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As the world remains focused on hostilities in Gaza, the 28th meeting of the Conference of Parties on Climate Change — COP28 — is an important reminder that cooperation is the only means to mitigate human-caused calamity.

There’s some commentary surrounding the fact that a fossil fuel producer — the United Arab Emirates — is hosting COP28. But in reality, the UAE, a capital-rich and multi-aligned middle power, has the credentials to bridge the climate change gap between the developed and developing world.

Gulf Cooperation Council (GCC) countries manage some $4 trillion in assets through their sovereign wealth funds. This capital, together with technological prowess, could be crucial to achieving the expectations of the “loss and damage fund,” which was established after COP27 to assist “developing countries that are particularly vulnerable to the adverse effects of climate change.”

So far, COP27’s ambition hasn’t borne fruit. A plan to raise $100 billion a year to help poor countries address climate change, funding that was scheduled to begin flowing in 2020, has met with little success. The delay is certain to be a point of contention between donors and potential beneficiaries at COP28.

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More than a gathering

This year’s climate talks are more than a gathering for environmental groups. They hold paramount importance for Middle Eastern countries, especially oil-producing states. For these nations, the fallout from climate change extends beyond economic considerations and energy export potential, deeply affecting the lives and livelihoods in vital sectors like agriculture, water, and electricity.

Climate change is already affecting stability across the Middle East. In Libya, after a decade-long civil war, signs of recovery — increased oil production, for instance — were upended in September 2023 when a catastrophic cyclone submerged parts of the country, disrupting crucial seaports and jeopardising oil exports.

Similarly, in Iraq, government inadequacies in responding to floods have led to substantial casualties and ignited violence.

Even the outbreak of Syria’s civil war in 2011 was linked to a climatic disaster. The worst drought in nearly a millennium the year before devastated the livelihoods of 800,000 people and decimated the farming sector, fuelling urban migration and unrest.

The climate crisis has now become a leading concern in a region traditionally fraught with security challenges. Effects of climate change ignite violence, fuel poverty and inequality, and encourage migration, exacerbating regional instability. Food and water scarcity, high birth rates and consumption, relocation from hot zones, and threats to an agriculture sector employing a substantial portion of the population underscore the monumental challenges posed by the climate crisis.

Regiona, global stability

This upheaval threatens not just regional stability but global stability as well.

Despite historical and ongoing animosities, Middle Eastern nations must recognise and lead efforts against the shared threat of climate change. There is significant potential for regional cooperation in knowledge sharing, disaster response strategies, and investment in renewable energy sources.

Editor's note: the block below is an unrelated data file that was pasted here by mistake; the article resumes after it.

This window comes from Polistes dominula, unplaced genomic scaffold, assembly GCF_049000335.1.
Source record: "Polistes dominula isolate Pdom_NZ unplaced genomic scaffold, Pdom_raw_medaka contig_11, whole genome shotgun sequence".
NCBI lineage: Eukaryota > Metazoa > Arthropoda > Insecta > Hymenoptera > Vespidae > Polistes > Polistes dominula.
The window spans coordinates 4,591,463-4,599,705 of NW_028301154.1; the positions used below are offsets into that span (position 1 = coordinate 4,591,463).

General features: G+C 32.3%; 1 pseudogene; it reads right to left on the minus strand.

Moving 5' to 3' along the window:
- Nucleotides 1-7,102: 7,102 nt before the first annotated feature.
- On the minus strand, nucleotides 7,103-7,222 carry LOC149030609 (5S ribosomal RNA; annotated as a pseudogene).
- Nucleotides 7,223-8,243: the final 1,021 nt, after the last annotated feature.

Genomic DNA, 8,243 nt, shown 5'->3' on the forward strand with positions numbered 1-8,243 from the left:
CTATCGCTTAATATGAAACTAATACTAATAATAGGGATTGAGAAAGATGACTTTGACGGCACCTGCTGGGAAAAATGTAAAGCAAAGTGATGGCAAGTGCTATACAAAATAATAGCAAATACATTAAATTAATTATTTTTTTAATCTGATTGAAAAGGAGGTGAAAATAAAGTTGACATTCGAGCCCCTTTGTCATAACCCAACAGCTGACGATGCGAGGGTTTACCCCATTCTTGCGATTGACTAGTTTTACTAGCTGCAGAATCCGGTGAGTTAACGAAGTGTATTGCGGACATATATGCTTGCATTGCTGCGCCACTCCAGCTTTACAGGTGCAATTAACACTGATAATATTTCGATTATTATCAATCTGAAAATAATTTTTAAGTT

Cooperation on climate mitigation and adaptation could also help reduce tensions between superpowers. In their long-anticipated meeting in San Francisco, US President Joe Biden and his Chinese counterpart, Xi Jinping, agreed to resume a working group on climate cooperation and pledged a major ramp-up of renewable energy.

The two sides also agreed to “accelerate renewable energy deployment” in their economies until the end of 2030 to speed up “the substitution for coal, oil, and gas.” They also pledged to support efforts to “triple renewable energy capacity globally by 2030.”

The stakes at home are even higher, as cooperation on climate change and sustainability can help fight extremism and strengthen regional stability. The UAE’s growing engagement in climate mitigation in Africa exemplifies this.

At the recent Africa Climate Summit, the UAE pledged $4.5 billion to expedite clean energy projects on the continent. Given the political upheaval and conflicts in many Muslim-majority countries in Africa, the UAE, as a proponent of moderate Islam, could play a pivotal role as a mediator and catalyst for change.

UAE — a champion of stability

The UAE is in a strong position to prevent potential crises and champion stability, facilitating Africa’s sustainable growth.

With the Israel-Hamas war in Gaza still raging, the UAE has announced that it will establish three desalination plants in the Gaza Strip, producing 600,000 gallons of drinking water a day, benefiting 300,000 people. Pledges like these are a reminder that beneath the carnage remain enduring challenges of water and food security, concerns that only can be addressed with long-term solutions.

COP28 conference — that starts today — represents an urgent call to the international community to join forces in addressing converging threats. We must remember that stability and peace will require regional and trans-regional cooperation, even among foes. Our future hinges not just on the integrity of our borders but on the health of our shared planet.

For lasting peace and security, all parties must prioritise cooperation over conflict, move beyond ideological and political divisions, and recognise our collective existence on an increasingly endangered planet. — Syndication Bureau

Gedaliah Afterman is head of the Asia Policy Program, Abba Eban Institute for Diplomacy and Foreign Relations, at Reichman University. Narayanappa Janardhan is director of research and analysis at the Anwar Gargash Diplomatic Academy in Abu Dhabi. Mohammed Baharoon is director-general of B’huth, the Dubai Public Policy Research Center.